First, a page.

The Land of the (Semi) Free
Before I came to college, I had always heard that the hardest adjustment you would have to make aside from living away from home was getting used to all the free time you would have on your hands. I guess in theory that makes sense— instead of being in school for 40 hours a week, around here people average 15. But that by no means, I’ve come to discover, makes the rest of your time at college free.
Between going to chapter, meeting with the Music Group, writing and editing in the newsroom, doing homework and posting here occasionally, there really isn’t any time when my to-do lists are completely empty.
Living with a never-ending checklist is something I’ve been doing for as long as I can remember, and even though it has made my experience here so rewarding already, it can definitely be overwhelming. And, as the saying goes, as the going gets tough, the tough get going (as far away from whatever’s stressing them out as possible…).
Maybe that last part is just me, but every now and then when I really feel like taking a break from everything, I love to hide out in little nooks around campus with my laptop.
Normally when people don’t want to study for tests or write their papers they’ll head to Facebook or check out their favorite Twitter feeds, but up there with those two in my favorite ways to procrastinate is Google Docs, believe it or not.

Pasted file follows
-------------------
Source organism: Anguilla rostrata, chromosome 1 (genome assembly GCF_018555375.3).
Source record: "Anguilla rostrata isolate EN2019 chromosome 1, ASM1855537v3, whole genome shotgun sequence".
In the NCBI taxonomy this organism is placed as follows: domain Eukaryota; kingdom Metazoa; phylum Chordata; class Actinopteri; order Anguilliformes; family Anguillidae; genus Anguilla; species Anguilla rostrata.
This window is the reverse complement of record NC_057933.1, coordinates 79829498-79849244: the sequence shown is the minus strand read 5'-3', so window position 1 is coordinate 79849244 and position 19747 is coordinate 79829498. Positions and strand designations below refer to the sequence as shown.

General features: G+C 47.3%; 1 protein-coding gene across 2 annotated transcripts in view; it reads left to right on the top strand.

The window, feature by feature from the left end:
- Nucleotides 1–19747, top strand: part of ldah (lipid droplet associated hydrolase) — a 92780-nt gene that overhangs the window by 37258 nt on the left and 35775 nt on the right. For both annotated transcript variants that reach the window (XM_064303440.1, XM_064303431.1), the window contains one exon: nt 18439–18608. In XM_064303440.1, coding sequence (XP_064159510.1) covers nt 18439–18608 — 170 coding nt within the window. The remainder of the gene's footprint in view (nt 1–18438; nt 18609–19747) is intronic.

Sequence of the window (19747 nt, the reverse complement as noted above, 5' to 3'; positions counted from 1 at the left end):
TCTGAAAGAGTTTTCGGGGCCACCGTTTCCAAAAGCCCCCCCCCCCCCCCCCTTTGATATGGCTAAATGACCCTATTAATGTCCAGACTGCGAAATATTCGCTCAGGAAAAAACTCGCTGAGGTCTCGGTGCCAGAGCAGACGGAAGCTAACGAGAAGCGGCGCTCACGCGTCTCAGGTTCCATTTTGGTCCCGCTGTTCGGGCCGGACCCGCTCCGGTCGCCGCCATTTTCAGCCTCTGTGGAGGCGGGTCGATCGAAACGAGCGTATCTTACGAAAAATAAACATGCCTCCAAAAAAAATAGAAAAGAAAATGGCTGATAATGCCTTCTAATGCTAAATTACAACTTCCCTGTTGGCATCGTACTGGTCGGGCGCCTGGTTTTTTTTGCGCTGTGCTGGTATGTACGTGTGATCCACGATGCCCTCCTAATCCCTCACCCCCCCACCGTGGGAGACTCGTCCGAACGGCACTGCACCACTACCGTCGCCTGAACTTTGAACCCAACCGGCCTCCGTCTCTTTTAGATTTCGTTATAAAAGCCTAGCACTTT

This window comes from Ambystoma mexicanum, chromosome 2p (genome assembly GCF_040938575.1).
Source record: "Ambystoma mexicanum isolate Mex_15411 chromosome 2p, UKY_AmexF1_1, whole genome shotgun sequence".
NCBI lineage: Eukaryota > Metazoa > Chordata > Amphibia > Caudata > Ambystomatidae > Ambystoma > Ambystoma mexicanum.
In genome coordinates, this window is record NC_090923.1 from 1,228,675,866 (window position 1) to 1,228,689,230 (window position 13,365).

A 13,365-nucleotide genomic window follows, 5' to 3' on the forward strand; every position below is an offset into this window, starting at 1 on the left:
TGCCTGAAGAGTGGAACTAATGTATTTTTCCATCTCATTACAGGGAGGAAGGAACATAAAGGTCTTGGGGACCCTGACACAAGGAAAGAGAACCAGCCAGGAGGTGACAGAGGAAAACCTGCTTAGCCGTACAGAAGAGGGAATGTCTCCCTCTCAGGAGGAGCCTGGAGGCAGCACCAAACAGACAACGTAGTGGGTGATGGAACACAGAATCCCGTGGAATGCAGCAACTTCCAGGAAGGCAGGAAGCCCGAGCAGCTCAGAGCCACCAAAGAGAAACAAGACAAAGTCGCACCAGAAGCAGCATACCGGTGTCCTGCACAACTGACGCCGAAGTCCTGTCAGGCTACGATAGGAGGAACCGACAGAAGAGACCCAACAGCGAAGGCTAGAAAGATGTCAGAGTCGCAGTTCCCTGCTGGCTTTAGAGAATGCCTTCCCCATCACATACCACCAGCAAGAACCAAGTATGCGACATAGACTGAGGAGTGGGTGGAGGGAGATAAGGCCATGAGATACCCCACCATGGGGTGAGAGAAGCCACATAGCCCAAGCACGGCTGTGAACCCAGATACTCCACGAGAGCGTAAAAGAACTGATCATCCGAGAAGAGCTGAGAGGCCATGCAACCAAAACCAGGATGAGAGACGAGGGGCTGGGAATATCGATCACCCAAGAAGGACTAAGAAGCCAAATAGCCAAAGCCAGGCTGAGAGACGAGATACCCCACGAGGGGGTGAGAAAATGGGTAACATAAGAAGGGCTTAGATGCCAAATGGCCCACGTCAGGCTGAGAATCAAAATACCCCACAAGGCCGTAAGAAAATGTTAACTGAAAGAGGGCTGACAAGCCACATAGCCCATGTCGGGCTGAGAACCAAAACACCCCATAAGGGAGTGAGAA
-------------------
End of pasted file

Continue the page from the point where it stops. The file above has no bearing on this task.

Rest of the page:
Audrey, one of my best friends from high school, came up with the idea during finals season (when all the best ideas for procrastination are born)— we would continue to stay in touch with our weekly phone calls and random texts, but for our daily lives, pressing concerns and especially lengthy, interesting ideas, we would turn to the doc and write whatever and whenever we wanted.
Since its creation in December, the doc has become a hulking mass of 11 pt Helvetica Neue in dark shades (me) and colorful, adventurous fonts that sometimes give me headaches (Audrey) with enough bolding and highlighting and underlining to make it painfully clear that we’ve read and reread thoroughly. In it is everything from rom-com ideas to observations of weird behavior to crash courses in legal jargon to a ridiculously candid recap of rush.
As she says on page 43 (of our single-spaced document… impressive, I know), the doc has essentially become a conversation between journals that otherwise wouldn’t exist, and I know for sure that it’s the most productive thing I’ve done with time that would otherwise be spent actively avoiding my lists.
Even though I love the feeling of crossing another thing off my sticky notes and getting things done, I love my (semi) free time just as much, and finding a whole new page added to the Google Doc makes for a perfect break from whatever list is stuck to my computer for the day.